“The best way out is always through.” 

Robert Frost

When the pandemic hit, our lives, like everyone’s was forever changed. it was scary. It was unnerving. It was unsettling. It still is. Though we had thought about what life would be like during a natural disaster a lot ( Jenny wrote this article about what that experience might be like for Kveller in 2017), we weren’t prepared for the reality of it all. As things continued to spiral out of control in Los Angeles and our lives grew ever smaller, we knew we had to follow our own advice. Sitting on the sidelines has never been our style, and waiting has never been an option. We don’t sit and wait for a treatment for Rett Syndrome, we do everything we can to make those happen. Surviving a global pandemic while still fulfilling our mission of sharing our story and doing everything we can to educate people about Rett Syndrome was not going to be easy, but it was going to be necessary. We could put our lives on hold for a year or more. But as Maggie turned 10 and her childhood was already dramatically different due to Rett Syndrome, one more year seemed like complacency.

We watched our friends pod up with apprehension. We needed a pod, but because of Maggie’s particular Rett Syndrome symptoms, we knew it was too risky. We’ve written about our particular anguish about these things as well. We knew that the longer we stayed in Los Angeles, the harder it would be to rationalize our extraordinary risk aversion. We knew the longer our friends participated in socially distant outdoor activities, the harder it would be for us to avoid them as well. Work in the entertainment industry had all but completely halted and the particular segment of the business I was in was going to be slow to return. Zoom school was not working for either kid. In person school was going to feel too risky. So, with no education plans, no employment plans, and no social plans, we did the only thing that felt safe at the time. We bought an RV.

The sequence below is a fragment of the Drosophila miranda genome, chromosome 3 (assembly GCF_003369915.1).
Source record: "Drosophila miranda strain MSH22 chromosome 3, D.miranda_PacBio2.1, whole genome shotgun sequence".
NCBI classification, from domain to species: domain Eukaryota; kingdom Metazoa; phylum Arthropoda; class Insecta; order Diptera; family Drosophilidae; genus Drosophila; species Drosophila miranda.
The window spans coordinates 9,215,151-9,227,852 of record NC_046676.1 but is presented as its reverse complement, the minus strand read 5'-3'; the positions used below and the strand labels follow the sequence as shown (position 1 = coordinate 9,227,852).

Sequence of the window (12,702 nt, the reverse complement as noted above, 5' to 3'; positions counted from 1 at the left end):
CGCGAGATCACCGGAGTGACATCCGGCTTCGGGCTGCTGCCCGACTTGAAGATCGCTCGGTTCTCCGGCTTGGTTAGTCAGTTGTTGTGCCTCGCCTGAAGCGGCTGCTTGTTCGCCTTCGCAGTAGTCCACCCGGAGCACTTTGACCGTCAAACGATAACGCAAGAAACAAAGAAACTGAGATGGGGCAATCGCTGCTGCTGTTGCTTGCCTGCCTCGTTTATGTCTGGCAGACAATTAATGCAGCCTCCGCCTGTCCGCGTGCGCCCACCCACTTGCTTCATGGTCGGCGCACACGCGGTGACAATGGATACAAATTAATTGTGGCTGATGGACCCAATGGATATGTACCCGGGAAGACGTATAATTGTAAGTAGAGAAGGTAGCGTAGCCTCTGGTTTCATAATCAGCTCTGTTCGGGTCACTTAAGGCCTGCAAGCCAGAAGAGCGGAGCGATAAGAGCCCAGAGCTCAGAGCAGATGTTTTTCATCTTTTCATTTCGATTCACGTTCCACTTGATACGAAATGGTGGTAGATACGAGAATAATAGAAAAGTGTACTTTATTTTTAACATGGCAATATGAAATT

Social distance was going to be much easier outside of the city and with our walls closing in, we set off on an adventure. In the end of our documentary we pledged to Maggie that we would go on adventures so she would have stories to tell. And, if you haven’t gotten to see that, you can buy a DVD here. But the other thing we wanted to do was continue to create stories about Rett Syndrome, so, while we were exploring the world, we brought our cameras and are putting out a weekly series called Moving Forward. The first episode is out today at youtube.com/magnoliashope. And the trailer is here. I hope you’ll watch and come on the adventure with us. It was certainly chicken soup for our quarantined souls and even as we can finally see a light at the end of this tunnel, I hope it will be for yours as well.

Thank you, as always, for your support, kind words, and well wishes.

One thought on “Moving Forward”

  1. Hi Maggie & AJ, (also, Hi Jenny & Grayden, I never had the chance to meet you)
    It’s June, Milo’s 1:1; I am so happy your family has found a way to embrace and navigate this unimaginable pandemic. Thank you for sharing your adventures with the world. Its great to see how happy Maggie is in the open fields. I could always spot Maggie’s smile in the hallway and in the classroom. It is a true gift that you were able to provide this travel opportunity for both the kids to explore the world this way; through touching, seeing, and smelling nature. Its been a pleasure watching your youtube and reading your blog. Keep up the incredible parenting you are both doing.

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